Helpful votes received on reviews: 98% (53 of 54)
Location: Hong Kong, Hong Kong


Top Reviewer Ranking: 1,389,716 - Total Helpful Votes: 53 of 54
The Hittites: A Civilization That Changed the Worl&hellip <b>DVD</b> ~ Cuneyt Turel
3 of 3 people found the following review helpful
4.0 out of 5 stars A good buy, 4 Jun 2011
I am probably what you would call a reasonably educated member of the general public, reasonably versed in basics of world history (I am Chinese by origin and have received a normal western-oriented education) and reasonably curious about great civilisations - both the ones that have vanished and others that are still with us today. That the Hittites were one of the many great civilisations that once occupied the central Anatolian plains, and that in their long history they once had some quarrel with Rameses II which somehow ended up in a draw on the battlefield in a place named Kadesh ... well - that sums up everything I knew about them! Approaching this film then, with all the right… Read more
Goodbye to All That (Essential Penguin) by Robert Graves
10 of 10 people found the following review helpful
5.0 out of 5 stars Flamboyant Masterpiece, 10 Aug 2000
I have always thought this book is vintage Graves: sentimental, varied in tone, boisterous at times, proving him an absolute genius with words and most of all, an incurable romantic. Among other contemporary prose classics of the war: clear-headed Sassoon, ethereal Blunden and, if you like, earth-bound Manning, Graves' book is probably the most charming, the most "fun" (insofar as a book about WWI could be fun) of all. At the time the book was published in 1929, both Blunden and Sassoon reacted violently against the fabricated passages in Graves' narrative which they found offensive. To Graves, however, it was not the faithful recording of actual events, but depiction of the… Read more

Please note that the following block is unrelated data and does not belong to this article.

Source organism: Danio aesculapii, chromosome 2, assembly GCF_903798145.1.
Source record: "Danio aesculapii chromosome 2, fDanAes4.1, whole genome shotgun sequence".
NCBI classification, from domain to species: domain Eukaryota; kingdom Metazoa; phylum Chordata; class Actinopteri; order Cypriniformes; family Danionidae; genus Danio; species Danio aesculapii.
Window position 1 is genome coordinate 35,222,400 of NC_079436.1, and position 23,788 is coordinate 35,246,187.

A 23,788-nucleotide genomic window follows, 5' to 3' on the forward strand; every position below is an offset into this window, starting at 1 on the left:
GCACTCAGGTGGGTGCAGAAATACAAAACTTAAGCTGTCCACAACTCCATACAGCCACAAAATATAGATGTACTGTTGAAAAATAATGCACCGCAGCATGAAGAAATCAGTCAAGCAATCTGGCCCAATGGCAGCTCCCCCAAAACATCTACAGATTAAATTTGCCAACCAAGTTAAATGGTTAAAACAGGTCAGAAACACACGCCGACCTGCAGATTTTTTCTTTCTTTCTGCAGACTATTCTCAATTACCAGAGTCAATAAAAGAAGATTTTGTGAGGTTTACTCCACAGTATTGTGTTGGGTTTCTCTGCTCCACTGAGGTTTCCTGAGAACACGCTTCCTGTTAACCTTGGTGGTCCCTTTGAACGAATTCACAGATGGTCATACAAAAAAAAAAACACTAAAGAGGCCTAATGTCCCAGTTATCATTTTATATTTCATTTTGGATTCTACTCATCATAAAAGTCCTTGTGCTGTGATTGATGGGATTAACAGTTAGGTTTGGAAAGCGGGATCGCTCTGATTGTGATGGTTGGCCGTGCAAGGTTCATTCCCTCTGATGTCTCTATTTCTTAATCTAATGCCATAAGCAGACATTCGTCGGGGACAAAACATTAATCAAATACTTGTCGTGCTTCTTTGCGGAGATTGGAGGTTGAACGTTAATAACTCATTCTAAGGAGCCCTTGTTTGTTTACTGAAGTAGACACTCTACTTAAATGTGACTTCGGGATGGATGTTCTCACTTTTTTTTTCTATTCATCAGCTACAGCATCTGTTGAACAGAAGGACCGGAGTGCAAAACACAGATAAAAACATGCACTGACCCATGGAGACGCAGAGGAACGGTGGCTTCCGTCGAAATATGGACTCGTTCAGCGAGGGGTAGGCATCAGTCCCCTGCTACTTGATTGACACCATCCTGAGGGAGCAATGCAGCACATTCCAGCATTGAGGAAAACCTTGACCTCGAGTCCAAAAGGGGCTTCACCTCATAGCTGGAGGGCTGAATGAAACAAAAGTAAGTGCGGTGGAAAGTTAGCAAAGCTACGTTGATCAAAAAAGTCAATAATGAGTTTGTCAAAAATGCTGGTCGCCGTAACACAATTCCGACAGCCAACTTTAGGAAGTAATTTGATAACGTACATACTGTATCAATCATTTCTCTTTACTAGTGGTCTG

A Month in the Country by J. L. Carr
A Month in the Country by J. L. Carr
40 of 41 people found the following review helpful
5.0 out of 5 stars Just wonderful, 10 Aug 2000
This book is, without doubt, one of the most beautiful I have ever read. It is deceptively simple and delightfully slow-paced, full of Lawrence-like depictions of a vanished pastoral landscape. The focal points are a casual and peculiar friendship between two war-scarred, shell-shocked men and just a barely discernible hint of a female love interest. In a book barely 100 pages long, the author not only manages to give us a story that flows like a stream, but also achieves stunning characterisation, bitter indictment of war and a corresponding celebration of peace, a little suspense, and even a twist in the tail. An exemplary study in subtlety.

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